The synchronization primitives are handled off to the runtime by the IHostSyncManager interface.  We’ve already provided this to the runtime through our GetHostManager callback on IHostControl.  Our IHostSyncManager is implemented on our IHostTaskManager and for the most part we just create objects and hand them off.  For example CreateCrst looks like:

 

      *ppCrst = (IHostCrst *)new CHostCriticalSection(this);

      if(NULL == *ppCrst)

      {

            return(E_OUTOFMEMORY);

      }

      (*ppCrst)->AddRef();

 

And none of them are very different.  Our SetCLRSyncManager does nothing.  A more sophisticated host could use the ICLRSyncManager to help perform deadlock detection.

 

The CoopFiber implements 4 synchronization primitivies: Auto Events, Manual Events, Critical Sections, and a Semaphore.  All of these with the exception of the critical section are just thin wrappers over the equivalent OS API.  For example looking at CHostManualEvent::Wait:

 

      DWORD result;

      if(option & WAIT_ALERTABLE)

      {

            result = WaitForSingleObjectEx(m_hEvent, dwMilliseconds, true);

      }

      else

      {

            result = WaitForSingleObject(m_hEvent, dwMilliseconds);

      }

 

      switch(result)

      {

            case WAIT_OBJECT_0:

                  return(S_OK);

            case WAIT_ABANDONED:

                  return(HOST_E_ABANDONED);                

            case WAIT_IO_COMPLETION:

                  CHostTask::GetCurrentTask()->FlagSet(TASK_FLAG_ALERTED, false);

                  return(HOST_E_INTERRUPTED);

            case WAIT_TIMEOUT:

                  return(HOST_E_TIMEOUT);

            default:

                  _ASSERTE(!"Shouldn't reach here");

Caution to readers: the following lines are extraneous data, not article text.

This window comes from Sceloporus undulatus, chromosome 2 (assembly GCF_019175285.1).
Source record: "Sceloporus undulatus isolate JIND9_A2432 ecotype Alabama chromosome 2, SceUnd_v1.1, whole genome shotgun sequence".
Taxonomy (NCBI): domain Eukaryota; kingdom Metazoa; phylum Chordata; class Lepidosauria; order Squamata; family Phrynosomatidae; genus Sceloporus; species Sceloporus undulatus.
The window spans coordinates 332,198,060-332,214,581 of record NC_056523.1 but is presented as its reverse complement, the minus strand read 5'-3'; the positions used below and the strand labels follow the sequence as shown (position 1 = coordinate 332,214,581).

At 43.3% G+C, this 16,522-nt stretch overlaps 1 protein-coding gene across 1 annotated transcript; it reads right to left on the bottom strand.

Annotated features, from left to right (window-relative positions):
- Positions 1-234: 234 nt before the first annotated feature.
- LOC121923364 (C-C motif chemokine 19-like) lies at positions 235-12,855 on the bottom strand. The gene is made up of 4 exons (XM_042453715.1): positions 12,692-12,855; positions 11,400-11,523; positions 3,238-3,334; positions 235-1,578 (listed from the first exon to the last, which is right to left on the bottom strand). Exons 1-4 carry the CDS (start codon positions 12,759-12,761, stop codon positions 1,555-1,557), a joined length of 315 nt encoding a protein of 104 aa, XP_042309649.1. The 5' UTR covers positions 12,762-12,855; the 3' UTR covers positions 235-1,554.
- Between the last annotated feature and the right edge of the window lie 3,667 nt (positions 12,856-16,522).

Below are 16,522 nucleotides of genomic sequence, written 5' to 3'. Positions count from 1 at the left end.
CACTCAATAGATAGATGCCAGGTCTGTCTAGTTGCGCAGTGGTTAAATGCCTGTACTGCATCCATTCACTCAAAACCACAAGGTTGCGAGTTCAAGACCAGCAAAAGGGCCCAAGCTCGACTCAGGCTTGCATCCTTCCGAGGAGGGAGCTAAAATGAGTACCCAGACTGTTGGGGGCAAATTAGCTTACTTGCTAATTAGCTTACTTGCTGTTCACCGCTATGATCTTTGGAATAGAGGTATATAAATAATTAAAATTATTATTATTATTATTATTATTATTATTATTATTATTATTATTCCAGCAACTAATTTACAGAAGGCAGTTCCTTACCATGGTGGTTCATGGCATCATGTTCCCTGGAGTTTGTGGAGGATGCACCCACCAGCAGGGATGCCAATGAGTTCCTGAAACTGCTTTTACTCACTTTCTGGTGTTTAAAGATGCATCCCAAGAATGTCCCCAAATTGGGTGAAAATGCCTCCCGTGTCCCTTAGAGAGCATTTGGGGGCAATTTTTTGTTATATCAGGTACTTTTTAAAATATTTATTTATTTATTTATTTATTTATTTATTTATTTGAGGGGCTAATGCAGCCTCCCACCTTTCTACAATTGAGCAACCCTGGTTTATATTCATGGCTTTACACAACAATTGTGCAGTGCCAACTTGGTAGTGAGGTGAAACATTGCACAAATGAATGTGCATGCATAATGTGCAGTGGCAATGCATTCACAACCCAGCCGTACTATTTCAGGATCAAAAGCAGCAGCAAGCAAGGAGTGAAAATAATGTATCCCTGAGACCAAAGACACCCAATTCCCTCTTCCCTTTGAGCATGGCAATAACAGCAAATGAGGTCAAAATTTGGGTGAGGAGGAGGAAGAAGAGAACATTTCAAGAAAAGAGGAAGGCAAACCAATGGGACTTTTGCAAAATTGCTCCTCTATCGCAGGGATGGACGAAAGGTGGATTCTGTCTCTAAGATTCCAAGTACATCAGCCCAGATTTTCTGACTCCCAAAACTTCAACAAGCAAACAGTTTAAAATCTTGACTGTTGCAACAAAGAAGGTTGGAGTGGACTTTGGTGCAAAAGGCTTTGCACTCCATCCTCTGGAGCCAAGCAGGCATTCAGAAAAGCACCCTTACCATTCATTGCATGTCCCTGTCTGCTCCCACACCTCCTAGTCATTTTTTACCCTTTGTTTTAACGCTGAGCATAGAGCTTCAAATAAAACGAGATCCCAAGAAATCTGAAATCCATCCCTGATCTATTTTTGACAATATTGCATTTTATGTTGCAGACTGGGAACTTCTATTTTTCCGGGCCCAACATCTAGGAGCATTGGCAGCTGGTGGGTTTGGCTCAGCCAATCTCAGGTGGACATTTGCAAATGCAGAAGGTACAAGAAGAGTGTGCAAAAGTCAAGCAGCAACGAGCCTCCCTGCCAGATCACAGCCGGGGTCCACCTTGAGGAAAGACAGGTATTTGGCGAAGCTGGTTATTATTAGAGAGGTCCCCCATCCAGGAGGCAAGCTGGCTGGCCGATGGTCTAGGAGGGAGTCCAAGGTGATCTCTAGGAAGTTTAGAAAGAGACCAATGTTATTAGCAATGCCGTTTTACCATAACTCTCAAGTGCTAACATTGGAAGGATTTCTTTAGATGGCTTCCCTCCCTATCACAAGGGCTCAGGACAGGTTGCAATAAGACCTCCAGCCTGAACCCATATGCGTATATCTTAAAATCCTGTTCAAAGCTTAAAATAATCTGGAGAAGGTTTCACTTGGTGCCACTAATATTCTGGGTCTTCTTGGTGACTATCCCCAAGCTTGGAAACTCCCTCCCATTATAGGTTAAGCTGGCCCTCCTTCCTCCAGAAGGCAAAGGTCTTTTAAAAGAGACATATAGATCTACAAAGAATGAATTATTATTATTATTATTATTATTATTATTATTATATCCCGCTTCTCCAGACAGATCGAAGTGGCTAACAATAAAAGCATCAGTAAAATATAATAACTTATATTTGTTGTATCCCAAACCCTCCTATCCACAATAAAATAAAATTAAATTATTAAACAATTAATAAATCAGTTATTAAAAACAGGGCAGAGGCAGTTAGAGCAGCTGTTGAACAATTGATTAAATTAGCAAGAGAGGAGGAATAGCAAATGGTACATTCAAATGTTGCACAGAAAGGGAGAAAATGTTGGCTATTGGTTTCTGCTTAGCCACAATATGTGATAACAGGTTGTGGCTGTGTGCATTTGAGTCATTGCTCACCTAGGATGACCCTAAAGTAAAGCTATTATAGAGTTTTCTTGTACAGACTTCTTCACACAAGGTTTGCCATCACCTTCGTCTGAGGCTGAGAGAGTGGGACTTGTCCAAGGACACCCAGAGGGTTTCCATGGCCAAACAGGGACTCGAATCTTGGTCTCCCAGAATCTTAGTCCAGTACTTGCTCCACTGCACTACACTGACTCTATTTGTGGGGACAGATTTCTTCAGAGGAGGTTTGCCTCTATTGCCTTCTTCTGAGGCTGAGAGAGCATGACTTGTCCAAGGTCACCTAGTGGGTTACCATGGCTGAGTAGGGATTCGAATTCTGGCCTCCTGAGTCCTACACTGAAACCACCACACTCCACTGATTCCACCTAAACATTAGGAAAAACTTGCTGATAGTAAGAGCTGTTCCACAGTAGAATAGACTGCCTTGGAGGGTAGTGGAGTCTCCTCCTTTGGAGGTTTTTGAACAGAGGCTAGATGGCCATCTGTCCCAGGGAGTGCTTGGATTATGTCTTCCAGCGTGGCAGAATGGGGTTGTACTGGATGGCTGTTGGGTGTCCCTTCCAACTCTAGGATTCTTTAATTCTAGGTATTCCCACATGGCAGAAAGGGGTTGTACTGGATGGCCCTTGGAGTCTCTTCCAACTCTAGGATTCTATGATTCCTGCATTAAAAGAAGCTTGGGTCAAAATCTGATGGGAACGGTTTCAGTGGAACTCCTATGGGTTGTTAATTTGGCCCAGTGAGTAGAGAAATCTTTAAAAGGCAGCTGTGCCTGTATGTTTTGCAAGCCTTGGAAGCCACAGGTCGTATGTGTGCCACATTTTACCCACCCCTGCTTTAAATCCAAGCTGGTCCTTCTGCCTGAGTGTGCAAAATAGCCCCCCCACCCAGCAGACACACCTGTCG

return(E_FAIL);        

      }

 

We can see an implementation that is nearly identical to Join we saw last time.  Both the auto event and semaphore implementations are nearly identical.  More sophisticated hosts could perform deadlock detection below these events (for reader/writer locks and monitors built on top of the events), or they could choose to schedule other fibers on these threads.  For this simple implementation we simply block the current thread.

 

The critical section is the only synchronization primitive which doesn’t simply wrap the OS API.  This is because the critical section is owned by a specific thread (unlike the events and semaphore).  Because of this the critical section must be aware of the fibers in addition to threads.  This will prevent one fiber from acquiring the critical section, and having another fiber re-acquire on the same thread.

 

The essence of the critical section acquire lives in TryEnter, which Enter builds on:

 

 

      if(m_holderTask == NULL)

      {

            CritSecHolder cs(&m_critSec);

 

            // no one holds the critical section

            if(m_holderTask == NULL && WaitForSingleObject(m_hEvent, 0) == WAIT_OBJECT_0)

            {

                  // we've acquired the crit section

                  m_holderTask = curTask;

                  m_dwEnterCount = 1;

                  *pbSucceeded = TRUE;

                  return(S_OK);

            }

      }

      else if(m_holderTask == curTask)

      {

            CritSecHolder cs(&m_critSec);

            // we already hold the critical section

            if(m_holderTask == curTask)

            {

                  m_dwEnterCount++;

                  *pbSucceeded = TRUE;

                  return(S_OK);

            }                

      }

 

      return(S_OK);

 

There’s a couple of points to note.  First, we use a critical section to protect our state.  We don’t want to worry about other threads entering.  Also we use an event to block the task if the critical section cannot be acquired.  A more sophisticated fiber scheduler would want to re-schedule another fiber rather than block the current thread.

 

Those are the core synchronization primitives that we’re using in CoopFiber.  You can see by limiting the scope of what CoopFiber does we were able to merely rely upon the OS APIs in most circumstances.  Next time I’ll start discussing the managed / unmanaged fiber API interface.